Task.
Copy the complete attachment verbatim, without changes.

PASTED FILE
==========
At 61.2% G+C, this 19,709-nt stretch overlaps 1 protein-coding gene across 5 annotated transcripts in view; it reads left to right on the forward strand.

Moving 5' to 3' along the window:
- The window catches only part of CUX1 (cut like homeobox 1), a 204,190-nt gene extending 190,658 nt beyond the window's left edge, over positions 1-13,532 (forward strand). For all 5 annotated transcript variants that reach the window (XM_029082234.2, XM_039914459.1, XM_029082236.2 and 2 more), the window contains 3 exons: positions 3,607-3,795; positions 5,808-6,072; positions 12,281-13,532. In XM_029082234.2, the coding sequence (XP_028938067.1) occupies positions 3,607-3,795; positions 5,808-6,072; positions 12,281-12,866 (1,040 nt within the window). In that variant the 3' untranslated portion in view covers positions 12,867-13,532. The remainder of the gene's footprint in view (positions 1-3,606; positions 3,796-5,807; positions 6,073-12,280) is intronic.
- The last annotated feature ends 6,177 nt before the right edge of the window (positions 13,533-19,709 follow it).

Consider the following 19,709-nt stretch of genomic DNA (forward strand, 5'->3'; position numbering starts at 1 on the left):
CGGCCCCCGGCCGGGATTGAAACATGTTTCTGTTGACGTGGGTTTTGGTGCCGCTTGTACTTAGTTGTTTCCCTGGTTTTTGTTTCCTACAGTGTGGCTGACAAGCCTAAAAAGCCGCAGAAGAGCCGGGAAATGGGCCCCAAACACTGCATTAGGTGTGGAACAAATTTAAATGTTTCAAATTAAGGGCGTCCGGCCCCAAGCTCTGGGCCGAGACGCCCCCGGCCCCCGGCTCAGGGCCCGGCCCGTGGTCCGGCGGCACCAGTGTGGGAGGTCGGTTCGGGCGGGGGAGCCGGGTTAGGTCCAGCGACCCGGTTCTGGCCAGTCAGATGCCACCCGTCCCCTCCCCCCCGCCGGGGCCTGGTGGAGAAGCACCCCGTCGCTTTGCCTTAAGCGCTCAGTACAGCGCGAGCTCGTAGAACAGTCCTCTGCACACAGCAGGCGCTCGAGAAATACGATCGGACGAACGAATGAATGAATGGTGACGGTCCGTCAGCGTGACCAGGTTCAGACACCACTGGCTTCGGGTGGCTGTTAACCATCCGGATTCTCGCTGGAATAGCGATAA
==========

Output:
At 61.2% G+C, this 19,709-nt stretch overlaps 1 protein-coding gene across 5 annotated transcripts in view; it reads left to right on the forward strand.

Moving 5' to 3' along the window:
- The window catches only part of CUX1 (cut like homeobox 1), a 204,190-nt gene extending 190,658 nt beyond the window's left edge, over positions 1-13,532 (forward strand). For all 5 annotated transcript variants that reach the window (XM_029082234.2, XM_039914459.1, XM_029082236.2 and 2 more), the window contains 3 exons: positions 3,607-3,795; positions 5,808-6,072; positions 12,281-13,532. In XM_029082234.2, the coding sequence (XP_028938067.1) occupies positions 3,607-3,795; positions 5,808-6,072; positions 12,281-12,866 (1,040 nt within the window). In that variant the 3' untranslated portion in view covers positions 12,867-13,532. The remainder of the gene's footprint in view (positions 1-3,606; positions 3,796-5,807; positions 6,073-12,280) is intronic.
- The last annotated feature ends 6,177 nt before the right edge of the window (positions 13,533-19,709 follow it).

Consider the following 19,709-nt stretch of genomic DNA (forward strand, 5'->3'; position numbering starts at 1 on the left):
CGGCCCCCGGCCGGGATTGAAACATGTTTCTGTTGACGTGGGTTTTGGTGCCGCTTGTACTTAGTTGTTTCCCTGGTTTTTGTTTCCTACAGTGTGGCTGACAAGCCTAAAAAGCCGCAGAAGAGCCGGGAAATGGGCCCCAAACACTGCATTAGGTGTGGAACAAATTTAAATGTTTCAAATTAAGGGCGTCCGGCCCCAAGCTCTGGGCCGAGACGCCCCCGGCCCCCGGCTCAGGGCCCGGCCCGTGGTCCGGCGGCACCAGTGTGGGAGGTCGGTTCGGGCGGGGGAGCCGGGTTAGGTCCAGCGACCCGGTTCTGGCCAGTCAGATGCCACCCGTCCCCTCCCCCCCGCCGGGGCCTGGTGGAGAAGCACCCCGTCGCTTTGCCTTAAGCGCTCAGTACAGCGCGAGCTCGTAGAACAGTCCTCTGCACACAGCAGGCGCTCGAGAAATACGATCGGACGAACGAATGAATGAATGGTGACGGTCCGTCAGCGTGACCAGGTTCAGACACCACTGGCTTCGGGTGGCTGTTAACCATCCGGATTCTCGCTGGAATAGCGATAA